The Maritime History of the Great Lakes
British Whig (Kingston, ON), 17 Nov 1909

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Grand Trunk Boat With Cargo Of Grain.


Houghton, Mich., Nov. 17th - The Canadian steamer Ottawa foundered off Passage Island, Lake Superior, a shifting of the cargo of wheat causing the boat to list and roll under the heavy seas.

Capt. Birnie and the crew saved themselves with the boats, and arrived at Copper Harbor, Keweenaw, on Tuesday.

Birnie was badly frozen and may die. The Ottawa was bound to Fort William (sic).

The Ottawa usually runs from Depot Harbor, near Parry Sound, to Fort William. She is of canal size and was built in Toronto.

Capt. Birnie, generally known as "Sandy," is a well-known mariner, who, when asked what kind of passage his ship had, would very often say, "Lord, man! we had a fearfully rough time when off Passage Island." In his estimation that was the worst point in the lake, and so it proved. He is a resident of Mooretown, Ont., and has been married three times.

The Ottawa had a capacity of about 120,000 bushels of wheat, and was considered, when loaded, to be about the saftest on the upper lakes.

The vessel was often called the Mud Hen, or the Ground Hog, because she was so often aground. The captain, however, was fearless, and would put to sea when all the big fellows were kept tied to their moorings.

The Ottawa was really a Grand Trunk boat, though it was operated under the name "The Canada Atlantic Transit company." The G.T.R., of course, acquired the C.A.R., whose terminal is Depot Harbor.

The Ottawa was built by the Canadian Shipbuilding company, in 1901, and turned over to the Ottawa Improvement company in 1902. She was full Welland canal size, which means about 259 feet long and 42 broad.

Passage Island is off Keweenaw Point, a peninsula which puts far out into the lake from the Michigan shore, some distance east of Port Arthur.

Another Vessel Lost.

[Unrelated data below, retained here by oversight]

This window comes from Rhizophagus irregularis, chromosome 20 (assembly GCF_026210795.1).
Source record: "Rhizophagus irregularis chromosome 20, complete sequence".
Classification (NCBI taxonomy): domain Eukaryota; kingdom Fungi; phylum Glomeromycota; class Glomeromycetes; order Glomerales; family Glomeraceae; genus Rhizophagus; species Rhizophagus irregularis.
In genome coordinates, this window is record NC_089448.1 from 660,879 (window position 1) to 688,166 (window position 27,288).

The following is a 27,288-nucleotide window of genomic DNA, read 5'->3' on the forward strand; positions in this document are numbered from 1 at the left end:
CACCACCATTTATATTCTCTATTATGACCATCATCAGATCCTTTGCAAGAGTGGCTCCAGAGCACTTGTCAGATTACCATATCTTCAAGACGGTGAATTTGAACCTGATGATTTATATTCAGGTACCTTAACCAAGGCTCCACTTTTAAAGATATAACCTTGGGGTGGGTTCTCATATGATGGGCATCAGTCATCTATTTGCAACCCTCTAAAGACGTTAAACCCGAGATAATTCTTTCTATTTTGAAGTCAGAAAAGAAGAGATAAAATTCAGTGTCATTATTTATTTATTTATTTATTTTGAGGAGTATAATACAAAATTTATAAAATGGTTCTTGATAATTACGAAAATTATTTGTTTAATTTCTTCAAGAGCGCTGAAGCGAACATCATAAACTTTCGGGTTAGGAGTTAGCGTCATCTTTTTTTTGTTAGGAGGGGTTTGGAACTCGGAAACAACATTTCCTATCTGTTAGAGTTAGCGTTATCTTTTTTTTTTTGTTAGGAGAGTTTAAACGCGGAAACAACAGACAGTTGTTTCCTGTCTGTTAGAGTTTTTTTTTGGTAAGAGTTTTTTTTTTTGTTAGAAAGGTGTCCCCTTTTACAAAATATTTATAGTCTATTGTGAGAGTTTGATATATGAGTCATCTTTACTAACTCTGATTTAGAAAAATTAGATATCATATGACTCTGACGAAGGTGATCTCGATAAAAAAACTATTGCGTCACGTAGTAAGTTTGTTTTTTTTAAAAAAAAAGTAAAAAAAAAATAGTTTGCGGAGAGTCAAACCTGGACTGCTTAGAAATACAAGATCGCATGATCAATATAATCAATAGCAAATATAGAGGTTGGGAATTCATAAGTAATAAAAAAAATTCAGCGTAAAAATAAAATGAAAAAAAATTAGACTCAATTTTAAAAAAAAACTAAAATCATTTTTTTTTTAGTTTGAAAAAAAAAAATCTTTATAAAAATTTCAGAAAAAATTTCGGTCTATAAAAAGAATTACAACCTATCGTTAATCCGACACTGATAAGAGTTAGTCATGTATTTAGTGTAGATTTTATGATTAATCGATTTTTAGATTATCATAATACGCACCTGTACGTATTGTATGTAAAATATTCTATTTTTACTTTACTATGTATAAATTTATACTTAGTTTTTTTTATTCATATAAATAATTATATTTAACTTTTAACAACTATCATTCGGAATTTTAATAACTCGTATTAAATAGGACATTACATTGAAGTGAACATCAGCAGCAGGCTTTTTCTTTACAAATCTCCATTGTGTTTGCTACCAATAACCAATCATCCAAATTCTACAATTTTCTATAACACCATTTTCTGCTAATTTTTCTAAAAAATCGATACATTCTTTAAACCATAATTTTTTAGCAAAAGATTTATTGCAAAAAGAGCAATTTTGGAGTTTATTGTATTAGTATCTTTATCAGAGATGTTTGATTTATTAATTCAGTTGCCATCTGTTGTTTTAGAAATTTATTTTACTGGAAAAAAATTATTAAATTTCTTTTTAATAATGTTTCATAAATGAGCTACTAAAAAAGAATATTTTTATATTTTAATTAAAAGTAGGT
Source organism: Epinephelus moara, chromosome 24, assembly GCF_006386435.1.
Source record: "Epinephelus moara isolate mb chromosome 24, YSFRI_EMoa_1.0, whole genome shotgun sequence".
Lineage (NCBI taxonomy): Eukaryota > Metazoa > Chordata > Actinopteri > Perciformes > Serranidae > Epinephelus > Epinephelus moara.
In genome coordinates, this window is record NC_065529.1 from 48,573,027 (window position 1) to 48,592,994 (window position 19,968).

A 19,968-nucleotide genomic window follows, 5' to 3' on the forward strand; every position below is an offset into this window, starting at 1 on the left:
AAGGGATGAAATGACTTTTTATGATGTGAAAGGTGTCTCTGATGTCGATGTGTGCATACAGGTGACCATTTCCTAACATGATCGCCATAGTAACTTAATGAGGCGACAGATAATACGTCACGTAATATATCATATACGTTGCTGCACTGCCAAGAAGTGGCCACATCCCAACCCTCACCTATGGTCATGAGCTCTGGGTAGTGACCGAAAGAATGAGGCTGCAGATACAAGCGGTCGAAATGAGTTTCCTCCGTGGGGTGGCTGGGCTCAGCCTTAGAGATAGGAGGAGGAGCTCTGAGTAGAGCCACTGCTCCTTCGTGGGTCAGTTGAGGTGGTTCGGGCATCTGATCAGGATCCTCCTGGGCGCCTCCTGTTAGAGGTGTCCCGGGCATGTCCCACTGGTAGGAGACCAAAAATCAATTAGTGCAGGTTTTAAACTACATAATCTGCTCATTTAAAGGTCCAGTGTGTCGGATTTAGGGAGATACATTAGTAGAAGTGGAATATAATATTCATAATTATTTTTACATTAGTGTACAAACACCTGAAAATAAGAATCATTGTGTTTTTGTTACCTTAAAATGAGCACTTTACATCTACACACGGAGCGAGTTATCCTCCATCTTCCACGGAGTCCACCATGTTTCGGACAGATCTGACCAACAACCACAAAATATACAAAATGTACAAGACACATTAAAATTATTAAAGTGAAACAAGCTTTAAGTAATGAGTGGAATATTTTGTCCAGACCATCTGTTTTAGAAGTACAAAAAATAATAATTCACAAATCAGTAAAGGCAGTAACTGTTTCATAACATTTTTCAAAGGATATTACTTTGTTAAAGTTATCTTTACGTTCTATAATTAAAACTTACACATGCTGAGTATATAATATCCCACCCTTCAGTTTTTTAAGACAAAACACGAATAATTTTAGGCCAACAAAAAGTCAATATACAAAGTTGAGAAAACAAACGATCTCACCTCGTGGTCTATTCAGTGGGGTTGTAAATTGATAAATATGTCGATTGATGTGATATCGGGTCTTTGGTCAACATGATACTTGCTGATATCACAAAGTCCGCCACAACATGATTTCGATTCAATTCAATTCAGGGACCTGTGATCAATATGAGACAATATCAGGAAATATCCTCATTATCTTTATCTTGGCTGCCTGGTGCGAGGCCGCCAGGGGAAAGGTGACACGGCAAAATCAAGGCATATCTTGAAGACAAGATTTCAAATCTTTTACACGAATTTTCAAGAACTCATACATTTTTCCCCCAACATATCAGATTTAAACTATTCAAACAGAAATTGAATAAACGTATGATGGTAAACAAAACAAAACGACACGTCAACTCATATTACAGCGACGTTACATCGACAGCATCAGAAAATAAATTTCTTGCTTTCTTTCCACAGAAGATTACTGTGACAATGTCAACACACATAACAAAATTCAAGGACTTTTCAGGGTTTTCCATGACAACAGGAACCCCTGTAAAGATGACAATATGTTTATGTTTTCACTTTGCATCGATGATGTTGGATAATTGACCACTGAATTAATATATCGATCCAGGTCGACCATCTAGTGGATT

Detroit, Mich., Nov. 17th - Two boats are known to have been lost during the present prevailing storm. One of them is the steel barge Ottawa, the other the Francis Hinton, wrecked on Lake Michigan near Manitowoc. The Hinton was from Manistique to Chicago with lumber. She went ashore two miles north of Manitowoc, broke in two, and is a total loss. The crew of eleven men escaped in a yawl.



The Storm Was Too Fierce For Boats.

Last night's severe gale, on the lake, was the means of tieing up navigation somewhat. It was too rough for small vessels to venture out and the vessels in port had a great shaking up.

The steam barge Jeska is ready to make another trip to Oswego, but is held back by the storm.

The schooner Lizzie Metzner was slightly damaged on Tuesday night, while lying at Swift's wharf. The wind blew a gale from the south-west and hammered the small vessel on the wharf, tearing away the guard on the starboard side, and doing a little damage on the starboard quarter. A few hours' work and a few new planks will remedy the damage. The Metzner is bound for Picton with 400 barrels of salt.

The steamer Aberdeen was at Swift's, Tuesday night, the wind being too heavy for her to continue up the lake.

The steamer Aletha made the regular trip from bay points today.

The steamer Sowards is wind-bound at Oswego, loaded with coal for Kingston.

The steambarge Westport cleared for Rideau canal ports, with a cargo of general freight.

The steambarge John Randall loaded grain at Richardsons' and cleared for Washburn.

The steamer Key West is at the government drydock, undergoing repairs. Afterwards she will be laid up for the winter at Crawford's wharf.

The schooner Ford River is loaded with feldspar ready to clear for Charlotte, but is detained by the weather. She may be able to clear tonight.

The steamer Advance cleared for Fort William with a cargo of freight.

To Run G.T.P. Fleet.

C.H. Nicholson, traffic manager of the Northern Navigation company, has been appointed manager of the G.T.P. fleet. He has resigned from his former position. Capt. Nicholson is a former Kingstonian and a brother of H.E. W. Nicholson, G.T.R. agent at Kingston Junction. He was for years in command here of the old steamer Hero.

p.4 Incidents of the Day - The schooner Kitchen will clear, tonight, if the weather is favorable, for Oswego, to load coal for Cobourg, on her last trip of the season. She will be laid up in Cobourg.

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17 Nov 1909
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  • Ontario, Canada
    Latitude: 44.22976 Longitude: -76.48098
Rick Neilson
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Public domain: Copyright has expired according to the applicable Canadian or American laws. No restrictions on use.
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British Whig (Kingston, ON), 17 Nov 1909